Some short-lived perennials can be a few of the newer Echinacea introductions, lupines (except the species perennis), Delphiniums, Columbines, Heucheras, Achilleas and Leucanthemums. A very cold winter with no snow cover can also shorten the life span of some perennials, and this was true of some Geums that did not make it through last winter as well as the Spigelia.
As for roses — since they don’t die back to the ground and generally tend to grow new stems or “wood” every year — I don’t consider them to be true perennials but more like small shrubs. Not sure why so many articles and references call them perennials though.
Now we get to the biennials. This group of plants will generally have a two-year growing cycle. The first year the foliage and roots develop, and during the second growing season they flower. The most common example in this group is the hollyhocks, but there are also many Rudbeckias (black-eyed Susan), sweet William (Dianthus barbatus) and some Campanulas.
This is yet another area of contention since I’m always being told that some gardener has a variety of hollyhock that’s perennial and comes back every year. It doesn’t. It drops seed and gets into a cycle in the garden where every summer there a few plants in their vegetative stage (year one) and a few in their flowering stage (year two). The 2-year-old plants flower while the 1-year-old plants flower the following year. I have an area in my garden where a Dianthus barbutus seems to come back every year and acts like a perennial. It’s not and it isn’t. It simply self-seeds and seems to perennialize but actually none of the plants are more than 2 years old.
And then there are the “temperennials.” I refer to these as a horticultural abomination since most gardeners don’t read the labels. These plants may actually be perennial and return each year in their native regions — but not here. For our purposes, these are just plants that aren’t hardy in our zone but may be in zone 8 or 9, where they are perennials. Some are magnificent looking and are sold at or higher than the prices for perennials, but out here in our zone 7 gardens, they aren’t perennials.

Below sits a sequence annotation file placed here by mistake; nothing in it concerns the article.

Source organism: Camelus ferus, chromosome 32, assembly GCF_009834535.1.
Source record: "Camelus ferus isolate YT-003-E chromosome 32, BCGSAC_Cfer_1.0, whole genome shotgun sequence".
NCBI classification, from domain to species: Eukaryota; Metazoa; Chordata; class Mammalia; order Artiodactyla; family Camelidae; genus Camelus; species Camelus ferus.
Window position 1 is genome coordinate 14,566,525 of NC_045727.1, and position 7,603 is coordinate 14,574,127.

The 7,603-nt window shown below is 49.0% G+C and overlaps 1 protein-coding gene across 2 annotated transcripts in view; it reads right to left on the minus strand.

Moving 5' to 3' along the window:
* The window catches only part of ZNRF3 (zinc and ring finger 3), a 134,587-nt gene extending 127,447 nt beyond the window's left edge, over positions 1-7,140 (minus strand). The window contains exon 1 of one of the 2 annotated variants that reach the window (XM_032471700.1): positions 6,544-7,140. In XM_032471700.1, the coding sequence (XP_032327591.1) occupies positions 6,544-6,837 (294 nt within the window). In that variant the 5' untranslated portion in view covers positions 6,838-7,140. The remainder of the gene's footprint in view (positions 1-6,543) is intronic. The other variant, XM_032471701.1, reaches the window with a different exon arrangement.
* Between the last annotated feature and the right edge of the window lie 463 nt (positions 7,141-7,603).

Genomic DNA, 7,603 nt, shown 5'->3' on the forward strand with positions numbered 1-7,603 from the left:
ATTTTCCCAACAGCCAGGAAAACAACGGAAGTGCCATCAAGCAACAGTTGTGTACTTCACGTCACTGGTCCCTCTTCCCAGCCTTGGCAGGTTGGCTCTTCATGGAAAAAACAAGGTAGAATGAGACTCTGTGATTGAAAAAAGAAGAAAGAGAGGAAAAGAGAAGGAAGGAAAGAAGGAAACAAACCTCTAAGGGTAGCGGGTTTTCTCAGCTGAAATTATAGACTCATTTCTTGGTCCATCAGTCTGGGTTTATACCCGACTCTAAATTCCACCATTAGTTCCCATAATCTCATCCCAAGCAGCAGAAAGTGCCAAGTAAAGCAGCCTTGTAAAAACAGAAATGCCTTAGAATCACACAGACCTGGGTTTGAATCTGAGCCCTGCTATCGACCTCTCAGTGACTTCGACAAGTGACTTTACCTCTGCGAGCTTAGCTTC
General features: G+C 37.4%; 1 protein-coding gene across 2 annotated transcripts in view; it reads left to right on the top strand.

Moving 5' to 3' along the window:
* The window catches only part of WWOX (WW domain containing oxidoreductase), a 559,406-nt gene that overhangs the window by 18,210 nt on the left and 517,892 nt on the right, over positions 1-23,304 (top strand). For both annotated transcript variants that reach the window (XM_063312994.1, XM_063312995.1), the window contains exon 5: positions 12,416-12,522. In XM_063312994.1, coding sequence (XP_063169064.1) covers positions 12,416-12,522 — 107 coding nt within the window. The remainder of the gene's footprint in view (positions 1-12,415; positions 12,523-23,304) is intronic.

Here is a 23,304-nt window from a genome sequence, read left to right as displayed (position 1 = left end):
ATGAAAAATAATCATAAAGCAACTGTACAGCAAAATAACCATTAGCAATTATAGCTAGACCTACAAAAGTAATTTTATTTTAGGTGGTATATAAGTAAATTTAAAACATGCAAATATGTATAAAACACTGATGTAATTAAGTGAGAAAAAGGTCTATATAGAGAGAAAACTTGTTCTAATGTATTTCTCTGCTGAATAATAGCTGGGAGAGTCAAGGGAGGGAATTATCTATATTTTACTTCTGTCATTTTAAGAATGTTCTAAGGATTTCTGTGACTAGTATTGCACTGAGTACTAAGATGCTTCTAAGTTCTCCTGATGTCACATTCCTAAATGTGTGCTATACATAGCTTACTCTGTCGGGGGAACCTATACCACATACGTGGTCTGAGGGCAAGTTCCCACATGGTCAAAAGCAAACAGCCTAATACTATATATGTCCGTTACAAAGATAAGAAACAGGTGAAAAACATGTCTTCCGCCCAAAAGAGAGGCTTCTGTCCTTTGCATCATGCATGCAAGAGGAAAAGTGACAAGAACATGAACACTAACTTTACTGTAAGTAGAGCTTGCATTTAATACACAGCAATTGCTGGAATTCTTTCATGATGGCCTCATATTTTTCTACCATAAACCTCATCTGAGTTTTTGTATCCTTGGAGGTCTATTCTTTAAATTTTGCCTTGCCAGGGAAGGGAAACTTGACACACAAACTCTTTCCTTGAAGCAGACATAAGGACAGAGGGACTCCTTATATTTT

That’s the lowdown. And what really separates the hardy from the marginal perennials can be an excessively hot summer or severe winter. I think this was the issue last winter when so many of us lost a plant that we fell in love with, Spigelia marilandica, or the Indian Pink. It’s native from Southern New Jersey and south and a wonderful plant. When first marketed up here, most of us found it not to be winter hardy. Then a new variety, “Little Red Head,” was introduced, and it made it through two winters. Warm winters. It did not survive last winter for many of us.
Much to ponder here. I still think you should experiment with marginally hardy plants as climate change may present new gardening opportunities. Annual, no problem. Perennials and tender perennials? Well, I wouldn’t design an entire garden with them. Experiment though. Keep growing.
One fine body…